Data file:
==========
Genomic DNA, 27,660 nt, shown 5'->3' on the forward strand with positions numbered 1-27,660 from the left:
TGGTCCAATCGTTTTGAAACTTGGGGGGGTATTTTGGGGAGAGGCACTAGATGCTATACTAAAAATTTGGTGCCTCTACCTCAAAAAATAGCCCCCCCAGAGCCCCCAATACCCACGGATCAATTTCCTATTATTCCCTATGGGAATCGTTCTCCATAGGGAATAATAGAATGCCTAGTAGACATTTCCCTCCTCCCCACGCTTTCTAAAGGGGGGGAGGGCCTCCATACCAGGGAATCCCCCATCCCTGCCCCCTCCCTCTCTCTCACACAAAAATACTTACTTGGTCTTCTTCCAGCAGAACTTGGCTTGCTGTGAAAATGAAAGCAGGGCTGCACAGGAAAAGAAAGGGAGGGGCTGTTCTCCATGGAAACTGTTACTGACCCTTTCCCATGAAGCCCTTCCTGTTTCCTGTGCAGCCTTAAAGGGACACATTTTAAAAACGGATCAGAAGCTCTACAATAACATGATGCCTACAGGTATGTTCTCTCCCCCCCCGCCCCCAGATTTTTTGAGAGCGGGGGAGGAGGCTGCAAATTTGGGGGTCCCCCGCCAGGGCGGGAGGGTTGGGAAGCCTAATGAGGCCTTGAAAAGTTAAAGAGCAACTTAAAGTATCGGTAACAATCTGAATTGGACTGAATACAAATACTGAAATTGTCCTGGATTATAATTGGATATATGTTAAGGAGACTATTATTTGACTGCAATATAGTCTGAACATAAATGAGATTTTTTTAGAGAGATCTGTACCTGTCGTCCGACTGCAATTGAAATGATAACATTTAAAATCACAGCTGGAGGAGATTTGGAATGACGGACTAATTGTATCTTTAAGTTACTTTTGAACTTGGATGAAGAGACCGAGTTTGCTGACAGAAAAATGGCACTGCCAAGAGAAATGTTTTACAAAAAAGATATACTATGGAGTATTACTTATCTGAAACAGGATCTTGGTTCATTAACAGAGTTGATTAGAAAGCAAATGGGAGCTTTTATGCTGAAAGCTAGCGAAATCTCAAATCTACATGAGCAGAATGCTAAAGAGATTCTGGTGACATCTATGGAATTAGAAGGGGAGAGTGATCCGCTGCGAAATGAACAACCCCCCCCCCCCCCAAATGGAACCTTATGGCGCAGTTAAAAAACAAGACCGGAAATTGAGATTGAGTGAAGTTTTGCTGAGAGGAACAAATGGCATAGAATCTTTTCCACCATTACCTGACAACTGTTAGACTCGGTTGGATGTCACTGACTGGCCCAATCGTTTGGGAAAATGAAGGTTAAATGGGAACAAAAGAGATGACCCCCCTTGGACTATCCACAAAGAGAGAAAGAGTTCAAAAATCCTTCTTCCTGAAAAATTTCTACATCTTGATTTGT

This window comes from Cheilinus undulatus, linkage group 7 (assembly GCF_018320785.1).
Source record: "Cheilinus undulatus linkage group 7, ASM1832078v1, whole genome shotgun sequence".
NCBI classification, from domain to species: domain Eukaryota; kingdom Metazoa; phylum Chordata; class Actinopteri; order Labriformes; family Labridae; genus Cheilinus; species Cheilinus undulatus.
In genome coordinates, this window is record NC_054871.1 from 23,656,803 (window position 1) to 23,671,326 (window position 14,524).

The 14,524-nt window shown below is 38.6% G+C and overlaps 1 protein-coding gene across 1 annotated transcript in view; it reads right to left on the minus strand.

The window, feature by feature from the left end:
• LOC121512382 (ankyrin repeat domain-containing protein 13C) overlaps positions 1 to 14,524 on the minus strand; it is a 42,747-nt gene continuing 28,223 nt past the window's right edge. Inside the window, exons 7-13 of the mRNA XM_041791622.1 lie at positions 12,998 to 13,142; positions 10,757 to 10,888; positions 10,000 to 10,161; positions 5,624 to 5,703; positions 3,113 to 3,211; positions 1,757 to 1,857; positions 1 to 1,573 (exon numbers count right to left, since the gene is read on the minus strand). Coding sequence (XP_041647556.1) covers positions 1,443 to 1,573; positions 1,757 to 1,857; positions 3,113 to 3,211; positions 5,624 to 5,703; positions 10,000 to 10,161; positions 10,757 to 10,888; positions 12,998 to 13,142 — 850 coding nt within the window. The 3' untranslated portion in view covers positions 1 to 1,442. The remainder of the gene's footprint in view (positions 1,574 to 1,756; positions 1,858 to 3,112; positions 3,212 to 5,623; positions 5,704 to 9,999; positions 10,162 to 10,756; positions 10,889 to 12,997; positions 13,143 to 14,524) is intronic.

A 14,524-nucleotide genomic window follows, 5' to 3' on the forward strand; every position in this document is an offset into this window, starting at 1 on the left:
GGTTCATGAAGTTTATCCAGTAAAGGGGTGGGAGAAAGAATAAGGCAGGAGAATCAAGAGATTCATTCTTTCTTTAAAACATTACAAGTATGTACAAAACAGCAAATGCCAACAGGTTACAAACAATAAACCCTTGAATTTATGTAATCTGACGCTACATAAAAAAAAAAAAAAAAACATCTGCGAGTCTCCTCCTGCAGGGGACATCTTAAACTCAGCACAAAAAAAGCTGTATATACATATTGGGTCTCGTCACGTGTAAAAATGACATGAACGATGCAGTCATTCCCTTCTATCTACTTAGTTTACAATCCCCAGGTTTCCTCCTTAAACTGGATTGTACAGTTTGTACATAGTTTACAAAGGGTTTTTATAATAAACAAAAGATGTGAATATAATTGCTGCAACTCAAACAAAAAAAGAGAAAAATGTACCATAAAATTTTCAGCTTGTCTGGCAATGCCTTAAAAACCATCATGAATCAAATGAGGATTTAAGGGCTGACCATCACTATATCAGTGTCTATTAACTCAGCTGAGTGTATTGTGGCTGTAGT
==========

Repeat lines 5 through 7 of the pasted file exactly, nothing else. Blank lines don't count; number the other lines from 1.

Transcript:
NCBI classification, from domain to species: domain Eukaryota; kingdom Metazoa; phylum Chordata; class Actinopteri; order Labriformes; family Labridae; genus Cheilinus; species Cheilinus undulatus.
In genome coordinates, this window is record NC_054871.1 from 23,656,803 (window position 1) to 23,671,326 (window position 14,524).

The 14,524-nt window shown below is 38.6% G+C and overlaps 1 protein-coding gene across 1 annotated transcript in view; it reads right to left on the minus strand.